Today I finished ‘Negotiating with the Dead’ and it has left me ruminating. I was particularly taken with the statement that both writing and reading are solitary activities (not exclusively, but generally) – that both imply an air of secrecy. I started wondering about whether I was conscious of the level of privacy involved in one of my most favourite pastimes; my little secret.
What I love about reading is the act of interpretation: I decide what is right and wrong, good and bad, appropriate and inappropriate; I decide what to make of the characters, both present and absent, implicit and explicit; I decide on the voice – the intonation, the pronunciation, the accent, the patter; I breath life into the words, I create, I animate, I liberate. In short, I am essential to this book – it does not exist without me, and there are no other things in this world that I can say that about. As a reader, I become the indisputable centre of everything. Atwood talks about the duality of the writer – that she is always two. I’m still not sure I agree, but I’d argue that as a reader I am definitely two: the one who makes things happen, and the one things happen to. Reading allows me to become all those things I will never be and all those things that I am – as a reader, I can never be disappointed. In life, I often disappoint myself, and the standards that I aim for and the rules I live by are hard and exacting and I would never subject anyone else to them, and yet I am compelled to perpetuate these rigorous demands of myself. In reading (specifically in interpretation) there are no objective standards, no benchmarks, no rules, no absolute truth and though I may berate myself for spending too much time reading, or not enough, for speeding through a book or for dragging my heels, whilst commiting the act of reading I am entirely beyond reproach. If there’s one thing I’m certain of, it’s that learning to read was, is, and will forever be my greatest achievement.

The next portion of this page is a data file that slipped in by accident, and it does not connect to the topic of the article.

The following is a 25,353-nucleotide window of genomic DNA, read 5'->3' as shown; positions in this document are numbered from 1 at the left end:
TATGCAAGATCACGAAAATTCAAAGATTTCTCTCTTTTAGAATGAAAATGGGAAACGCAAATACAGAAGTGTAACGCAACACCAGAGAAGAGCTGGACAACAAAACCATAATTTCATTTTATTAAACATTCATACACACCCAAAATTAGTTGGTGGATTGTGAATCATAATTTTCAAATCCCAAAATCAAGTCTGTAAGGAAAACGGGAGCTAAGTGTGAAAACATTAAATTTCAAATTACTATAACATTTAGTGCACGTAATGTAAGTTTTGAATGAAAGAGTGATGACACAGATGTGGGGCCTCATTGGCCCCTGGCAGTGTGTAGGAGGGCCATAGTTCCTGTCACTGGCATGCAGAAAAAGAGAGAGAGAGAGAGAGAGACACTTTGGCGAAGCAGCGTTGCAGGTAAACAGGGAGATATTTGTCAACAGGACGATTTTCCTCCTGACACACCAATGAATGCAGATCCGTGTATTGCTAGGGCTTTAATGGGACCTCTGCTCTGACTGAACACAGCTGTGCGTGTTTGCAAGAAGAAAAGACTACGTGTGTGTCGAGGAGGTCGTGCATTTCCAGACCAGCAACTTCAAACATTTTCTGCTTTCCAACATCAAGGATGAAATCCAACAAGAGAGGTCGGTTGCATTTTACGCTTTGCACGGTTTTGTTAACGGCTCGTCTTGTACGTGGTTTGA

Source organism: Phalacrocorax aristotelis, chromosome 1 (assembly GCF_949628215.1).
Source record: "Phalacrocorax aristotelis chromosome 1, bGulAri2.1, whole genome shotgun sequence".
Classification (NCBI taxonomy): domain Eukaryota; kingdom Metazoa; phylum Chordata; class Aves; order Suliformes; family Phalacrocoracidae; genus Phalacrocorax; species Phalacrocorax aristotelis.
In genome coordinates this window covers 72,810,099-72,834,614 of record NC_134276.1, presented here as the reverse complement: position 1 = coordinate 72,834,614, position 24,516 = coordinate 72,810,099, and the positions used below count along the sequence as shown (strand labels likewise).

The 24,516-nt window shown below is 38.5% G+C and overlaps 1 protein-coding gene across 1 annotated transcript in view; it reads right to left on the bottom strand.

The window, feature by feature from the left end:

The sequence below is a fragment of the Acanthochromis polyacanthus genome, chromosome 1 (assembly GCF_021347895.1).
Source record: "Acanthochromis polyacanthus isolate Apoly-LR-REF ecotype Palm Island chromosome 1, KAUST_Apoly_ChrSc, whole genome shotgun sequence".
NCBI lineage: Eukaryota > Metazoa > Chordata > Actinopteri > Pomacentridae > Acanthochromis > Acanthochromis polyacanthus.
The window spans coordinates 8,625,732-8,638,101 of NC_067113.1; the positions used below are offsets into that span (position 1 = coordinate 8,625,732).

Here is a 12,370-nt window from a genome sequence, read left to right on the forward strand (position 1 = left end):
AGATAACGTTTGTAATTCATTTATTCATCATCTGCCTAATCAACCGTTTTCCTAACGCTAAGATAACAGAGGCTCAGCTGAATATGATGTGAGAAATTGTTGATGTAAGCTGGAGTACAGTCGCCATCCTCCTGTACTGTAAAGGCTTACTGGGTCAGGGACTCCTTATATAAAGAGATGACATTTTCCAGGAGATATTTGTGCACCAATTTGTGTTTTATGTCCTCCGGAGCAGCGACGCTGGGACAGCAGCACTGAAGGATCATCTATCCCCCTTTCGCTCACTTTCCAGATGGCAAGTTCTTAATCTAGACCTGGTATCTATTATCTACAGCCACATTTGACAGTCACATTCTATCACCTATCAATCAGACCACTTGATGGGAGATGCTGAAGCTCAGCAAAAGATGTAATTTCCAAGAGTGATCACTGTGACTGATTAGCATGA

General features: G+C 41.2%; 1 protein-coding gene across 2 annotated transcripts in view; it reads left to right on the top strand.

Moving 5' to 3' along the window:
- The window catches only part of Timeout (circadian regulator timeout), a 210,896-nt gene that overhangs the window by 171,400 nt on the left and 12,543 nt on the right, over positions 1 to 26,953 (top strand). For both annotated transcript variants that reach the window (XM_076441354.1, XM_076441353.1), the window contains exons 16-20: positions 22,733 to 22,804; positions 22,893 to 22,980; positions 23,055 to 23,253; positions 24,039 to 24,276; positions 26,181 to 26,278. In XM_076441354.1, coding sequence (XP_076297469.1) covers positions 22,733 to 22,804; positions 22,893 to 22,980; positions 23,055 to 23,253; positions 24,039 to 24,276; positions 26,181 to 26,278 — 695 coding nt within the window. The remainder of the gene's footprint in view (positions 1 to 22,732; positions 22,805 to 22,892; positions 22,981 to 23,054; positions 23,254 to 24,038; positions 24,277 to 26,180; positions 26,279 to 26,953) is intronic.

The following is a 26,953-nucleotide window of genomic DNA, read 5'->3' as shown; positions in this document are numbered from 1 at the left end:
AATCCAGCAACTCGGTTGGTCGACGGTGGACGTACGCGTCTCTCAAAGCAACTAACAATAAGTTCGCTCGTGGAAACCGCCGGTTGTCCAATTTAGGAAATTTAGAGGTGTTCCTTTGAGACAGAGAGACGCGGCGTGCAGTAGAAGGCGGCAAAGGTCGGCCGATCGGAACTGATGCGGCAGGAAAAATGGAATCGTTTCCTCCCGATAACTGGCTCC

It might be logical, but simplistic, to conclude that I agree with the quote ‘People say that life is the thing, but I prefer reading’ (Logan Pearsall Smith according to wikiality). Many people love to read to escape the world, but I think that my being in the world is enriched and enhanced by reading. Though I am not what I want to be, nor as good as I wish, that is not to say that I am unhappy. Ambition and strife are as much a part of living as loving and laughter. I am lucky enough to have friends and family that understand and accommodate my idiosyncracies: lucky not just that they accept and love me, but that being with them helps me stay grounded; lucky that living and loving saves me from myself.
“We assume too easily that a text exists to act as a communication between the writer and the reader. But doesn’t it also act as a disguise, even a shield – a protection?” Margaret Atwood, Negotiating with the Dead.
In a way, I read to protect my mind – to preserve its function, to stimulate it and to liberate it from the demands of living. I read to become better, I read because my mind is precious. Here enters writing, and the reason I’m not sure if ‘writer’ is an appropriate label for me: writing, as an activity helps me think things through – it’s an end in itself, not a means to communicate a message or story. As Atwood so aptly puts it “If the act of writing charts the process of thought, it’s a process that leaves a trail, like a series of fossilised footprints.” The text is almost a by-product, albeit one that I’m intrigued by and curious about. Where that leaves you, Dear Reader, is really up to you.